Please use this identifier to cite or link to this item: http://ahro.austin.org.au/austinjspui/handle/1/23329
Title: Guidelines for the assessment of bone density and microarchitecture in vivo using high-resolution peripheral quantitative computed tomography.
Authors: Whittier, D E;Boyd, S K;Burghardt, A J;Paccou, J;Ghasem-Zadeh, Ali;Chapurlat, R;Engelke, K;Bouxsein, M L
Affiliation: Hôpital Edouard Herriot, Hospice Civils de Lyon, Lyon, France
Department of Endocrinology, Austin Health, Heidelberg, Victoria, Australia
Harvard Medical School, Boston, MA, USA
Department of Medicine, Austin Health, The University of Melbourne, Heidelberg, Victoria, Australia
Center for Advanced Orthopedic Studies, Beth Israel Deaconess Medical Center, Boston, MA, USA
Bioclinica, Inc., Hamburg, Germany
Department of Medicine 3, FAU University Erlangen-Nürnberg and Universitätsklinikum Erlangen, Erlangen, Germany
INSERM UMR 1033, Université de Lyon, Lyon, France
Department of Radiology, Cumming School of Medicine, University of Calgary, Calgary, AB, Canada
McCaig Institute for Bone and Joint Health, Cumming School of Medicine, University of Calgary, Calgary, AB, Canada
Department of Radiology and Biomedical Imaging, University of California, San Francisco, CA, USA
Department of Rheumatology, MABlab UR 4490, CHU Lille, Univ. Lille, 59000, Lille, France
Issue Date: 26-May-2020
EDate: 2020-05-26
Citation: Osteoporosis international : a journal established as result of cooperation between the European Foundation for Osteoporosis and the National Osteoporosis Foundation of the USA 2020; online first: 26 May
Abstract: The application of high-resolution peripheral quantitative computed tomography (HR-pQCT) to assess bone microarchitecture has grown rapidly since its introduction in 2005. As the use of HR-pQCT for clinical research continues to grow, there is an urgent need to form a consensus on imaging and analysis methodologies so that studies can be appropriately compared. In addition, with the recent introduction of the second-generation HrpQCT, which differs from the first-generation HR-pQCT in scan region, resolution, and morphological measurement techniques, there is a need for guidelines on appropriate reporting of results and considerations as the field adopts newer systems. A joint working group between the International Osteoporosis Foundation, American Society of Bone and Mineral Research, and European Calcified Tissue Society convened in person and by teleconference over several years to produce the guidelines and recommendations presented in this document. An overview and discussion is provided for (1) standardized protocol for imaging distal radius and tibia sites using HR-pQCT, with the importance of quality control and operator training discussed; (2) standardized terminology and recommendations on reporting results; (3) factors influencing accuracy and precision error, with considerations for longitudinal and multi-center study designs; and finally (4) comparison between scanner generations and other high-resolution CT systems. This article addresses the need for standardization of HR-pQCT imaging techniques and terminology, provides guidance on interpretation and reporting of results, and discusses unresolved issues in the field.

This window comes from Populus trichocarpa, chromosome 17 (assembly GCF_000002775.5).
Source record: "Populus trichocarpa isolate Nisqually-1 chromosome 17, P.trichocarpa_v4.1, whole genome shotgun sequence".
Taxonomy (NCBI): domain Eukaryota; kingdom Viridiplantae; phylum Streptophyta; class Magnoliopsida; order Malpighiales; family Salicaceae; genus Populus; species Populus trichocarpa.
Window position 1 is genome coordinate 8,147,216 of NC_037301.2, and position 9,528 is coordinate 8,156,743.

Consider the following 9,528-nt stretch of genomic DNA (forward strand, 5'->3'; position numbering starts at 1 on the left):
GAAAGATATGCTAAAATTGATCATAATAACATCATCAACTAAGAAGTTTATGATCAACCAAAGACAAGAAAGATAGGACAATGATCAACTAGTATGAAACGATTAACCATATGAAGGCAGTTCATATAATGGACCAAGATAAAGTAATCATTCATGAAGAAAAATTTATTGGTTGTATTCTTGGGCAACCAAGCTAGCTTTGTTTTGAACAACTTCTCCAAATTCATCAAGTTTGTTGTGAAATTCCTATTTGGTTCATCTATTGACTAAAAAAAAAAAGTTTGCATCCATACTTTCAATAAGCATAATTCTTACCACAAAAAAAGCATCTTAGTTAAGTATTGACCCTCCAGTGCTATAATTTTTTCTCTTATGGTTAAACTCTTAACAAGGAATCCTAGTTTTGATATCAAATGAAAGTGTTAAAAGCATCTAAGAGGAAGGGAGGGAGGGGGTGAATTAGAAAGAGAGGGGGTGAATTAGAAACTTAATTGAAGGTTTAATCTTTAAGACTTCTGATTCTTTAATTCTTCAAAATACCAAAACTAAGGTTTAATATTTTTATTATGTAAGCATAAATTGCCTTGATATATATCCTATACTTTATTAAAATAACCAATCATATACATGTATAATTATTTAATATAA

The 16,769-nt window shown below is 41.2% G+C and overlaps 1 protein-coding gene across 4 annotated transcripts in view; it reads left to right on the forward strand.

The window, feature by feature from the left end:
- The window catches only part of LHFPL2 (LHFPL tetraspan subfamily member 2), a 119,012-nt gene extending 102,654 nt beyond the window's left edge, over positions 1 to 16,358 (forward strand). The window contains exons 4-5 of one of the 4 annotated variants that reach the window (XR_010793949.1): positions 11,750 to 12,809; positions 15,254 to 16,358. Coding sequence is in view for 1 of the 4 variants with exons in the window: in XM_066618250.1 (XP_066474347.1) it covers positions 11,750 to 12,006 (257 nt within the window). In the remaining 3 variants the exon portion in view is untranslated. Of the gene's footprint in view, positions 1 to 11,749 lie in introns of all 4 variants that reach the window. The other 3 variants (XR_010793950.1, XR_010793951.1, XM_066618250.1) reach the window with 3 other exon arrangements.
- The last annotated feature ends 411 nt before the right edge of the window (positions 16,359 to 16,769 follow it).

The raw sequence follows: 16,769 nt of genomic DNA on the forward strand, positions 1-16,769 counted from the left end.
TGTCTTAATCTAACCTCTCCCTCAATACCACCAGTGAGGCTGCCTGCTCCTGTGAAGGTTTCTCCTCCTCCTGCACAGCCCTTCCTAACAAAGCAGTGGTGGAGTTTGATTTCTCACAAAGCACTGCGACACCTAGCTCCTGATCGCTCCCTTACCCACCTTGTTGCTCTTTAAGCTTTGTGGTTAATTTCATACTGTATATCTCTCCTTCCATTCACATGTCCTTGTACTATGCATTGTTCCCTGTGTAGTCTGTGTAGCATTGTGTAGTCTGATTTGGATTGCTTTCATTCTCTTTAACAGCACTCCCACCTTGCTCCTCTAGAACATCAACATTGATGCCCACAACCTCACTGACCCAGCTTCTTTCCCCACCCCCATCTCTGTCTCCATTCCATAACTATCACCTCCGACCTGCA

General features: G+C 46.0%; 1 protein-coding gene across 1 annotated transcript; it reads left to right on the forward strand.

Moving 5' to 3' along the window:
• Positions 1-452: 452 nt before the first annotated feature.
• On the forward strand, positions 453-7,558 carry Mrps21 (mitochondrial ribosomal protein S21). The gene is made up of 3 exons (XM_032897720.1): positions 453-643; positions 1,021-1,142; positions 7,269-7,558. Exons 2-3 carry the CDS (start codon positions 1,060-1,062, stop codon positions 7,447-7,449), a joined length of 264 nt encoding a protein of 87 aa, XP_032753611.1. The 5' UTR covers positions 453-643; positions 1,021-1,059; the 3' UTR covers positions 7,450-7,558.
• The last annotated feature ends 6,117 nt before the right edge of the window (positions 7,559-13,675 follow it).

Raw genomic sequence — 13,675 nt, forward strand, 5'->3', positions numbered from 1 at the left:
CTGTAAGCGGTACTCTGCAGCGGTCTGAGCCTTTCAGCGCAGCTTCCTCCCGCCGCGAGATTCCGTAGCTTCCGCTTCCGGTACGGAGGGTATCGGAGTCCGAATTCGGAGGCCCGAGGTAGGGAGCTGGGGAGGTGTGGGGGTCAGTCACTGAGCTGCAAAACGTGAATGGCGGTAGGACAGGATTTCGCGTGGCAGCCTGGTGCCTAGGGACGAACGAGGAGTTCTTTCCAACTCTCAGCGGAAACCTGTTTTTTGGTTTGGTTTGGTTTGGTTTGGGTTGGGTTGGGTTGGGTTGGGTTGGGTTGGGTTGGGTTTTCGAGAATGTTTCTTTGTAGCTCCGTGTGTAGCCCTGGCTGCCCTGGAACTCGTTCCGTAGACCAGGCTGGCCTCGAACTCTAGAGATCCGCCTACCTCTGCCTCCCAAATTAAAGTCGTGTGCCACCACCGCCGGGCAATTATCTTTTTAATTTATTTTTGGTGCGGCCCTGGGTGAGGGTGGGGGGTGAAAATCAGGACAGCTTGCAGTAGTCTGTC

URI: http://ahro.austin.org.au/austinjspui/handle/1/23329
DOI: 10.1007/s00198-020-05438-5
ORCID: 0000-0002-7027-7414
PubMed URL: 32458029
Type: Journal Article
Subjects: Bone microarchitecture
Guidelines
High-resolution peripheral quantitative computed tomography
Imaging protocol
Appears in Collections:Journal articles

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